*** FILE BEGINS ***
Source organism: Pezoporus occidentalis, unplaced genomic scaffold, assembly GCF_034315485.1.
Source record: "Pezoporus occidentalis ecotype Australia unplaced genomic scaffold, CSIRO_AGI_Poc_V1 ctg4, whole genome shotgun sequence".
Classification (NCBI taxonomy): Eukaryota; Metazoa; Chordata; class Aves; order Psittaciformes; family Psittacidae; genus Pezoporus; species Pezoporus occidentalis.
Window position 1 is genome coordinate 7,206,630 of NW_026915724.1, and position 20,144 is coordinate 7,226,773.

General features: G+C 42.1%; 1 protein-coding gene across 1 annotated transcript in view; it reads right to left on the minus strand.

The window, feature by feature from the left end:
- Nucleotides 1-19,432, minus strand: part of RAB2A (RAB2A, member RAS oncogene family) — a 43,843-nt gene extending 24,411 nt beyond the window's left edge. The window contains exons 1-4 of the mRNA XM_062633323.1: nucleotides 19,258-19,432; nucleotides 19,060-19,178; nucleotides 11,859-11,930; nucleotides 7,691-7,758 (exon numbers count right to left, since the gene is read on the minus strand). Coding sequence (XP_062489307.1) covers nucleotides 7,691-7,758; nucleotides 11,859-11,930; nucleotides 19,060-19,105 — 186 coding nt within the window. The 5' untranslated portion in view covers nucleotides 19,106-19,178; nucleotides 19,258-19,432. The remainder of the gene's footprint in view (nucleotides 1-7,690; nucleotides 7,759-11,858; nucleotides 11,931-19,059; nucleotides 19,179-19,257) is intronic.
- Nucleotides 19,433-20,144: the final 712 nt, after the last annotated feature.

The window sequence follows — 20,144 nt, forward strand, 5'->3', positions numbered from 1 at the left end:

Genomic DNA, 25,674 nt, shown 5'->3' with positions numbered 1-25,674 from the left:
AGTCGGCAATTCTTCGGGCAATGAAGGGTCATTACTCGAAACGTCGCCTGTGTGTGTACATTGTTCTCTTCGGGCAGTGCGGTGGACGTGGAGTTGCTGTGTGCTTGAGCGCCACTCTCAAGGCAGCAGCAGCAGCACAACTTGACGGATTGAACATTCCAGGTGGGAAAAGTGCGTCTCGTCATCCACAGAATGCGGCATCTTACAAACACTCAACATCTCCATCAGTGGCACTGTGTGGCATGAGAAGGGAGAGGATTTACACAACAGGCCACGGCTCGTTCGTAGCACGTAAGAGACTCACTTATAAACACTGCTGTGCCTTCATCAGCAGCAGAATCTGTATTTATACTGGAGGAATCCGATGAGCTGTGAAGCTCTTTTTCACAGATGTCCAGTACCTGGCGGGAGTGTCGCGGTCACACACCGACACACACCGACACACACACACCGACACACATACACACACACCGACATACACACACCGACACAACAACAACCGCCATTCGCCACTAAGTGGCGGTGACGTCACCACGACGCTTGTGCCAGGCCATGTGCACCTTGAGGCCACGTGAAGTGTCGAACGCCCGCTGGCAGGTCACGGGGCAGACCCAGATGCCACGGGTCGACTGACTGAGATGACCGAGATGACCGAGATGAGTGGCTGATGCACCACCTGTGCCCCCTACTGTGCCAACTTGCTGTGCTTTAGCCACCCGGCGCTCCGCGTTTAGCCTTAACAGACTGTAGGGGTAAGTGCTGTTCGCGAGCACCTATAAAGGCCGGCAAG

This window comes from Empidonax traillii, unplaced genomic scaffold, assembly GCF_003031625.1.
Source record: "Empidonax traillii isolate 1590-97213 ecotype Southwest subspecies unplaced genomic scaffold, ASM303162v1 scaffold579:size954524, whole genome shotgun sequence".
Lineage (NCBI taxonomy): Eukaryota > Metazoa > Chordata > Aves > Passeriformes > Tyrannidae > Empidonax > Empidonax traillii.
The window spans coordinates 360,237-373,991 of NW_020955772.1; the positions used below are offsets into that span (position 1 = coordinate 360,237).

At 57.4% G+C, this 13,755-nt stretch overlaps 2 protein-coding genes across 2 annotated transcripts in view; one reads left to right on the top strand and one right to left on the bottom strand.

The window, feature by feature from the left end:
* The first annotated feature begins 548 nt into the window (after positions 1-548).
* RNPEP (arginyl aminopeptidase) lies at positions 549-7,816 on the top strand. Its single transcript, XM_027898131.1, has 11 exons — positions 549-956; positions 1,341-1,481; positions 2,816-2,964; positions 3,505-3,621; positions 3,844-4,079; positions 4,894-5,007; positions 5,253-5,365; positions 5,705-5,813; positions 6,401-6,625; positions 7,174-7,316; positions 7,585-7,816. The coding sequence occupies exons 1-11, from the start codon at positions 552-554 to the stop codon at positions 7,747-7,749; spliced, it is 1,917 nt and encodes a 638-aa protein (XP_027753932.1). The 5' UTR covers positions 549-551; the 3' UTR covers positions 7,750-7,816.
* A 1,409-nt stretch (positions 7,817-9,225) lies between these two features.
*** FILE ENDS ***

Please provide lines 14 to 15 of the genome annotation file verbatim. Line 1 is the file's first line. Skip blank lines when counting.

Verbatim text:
Lineage (NCBI taxonomy): Eukaryota > Metazoa > Chordata > Aves > Passeriformes > Tyrannidae > Empidonax > Empidonax traillii.
The window spans coordinates 360,237-373,991 of NW_020955772.1; the positions used below are offsets into that span (position 1 = coordinate 360,237).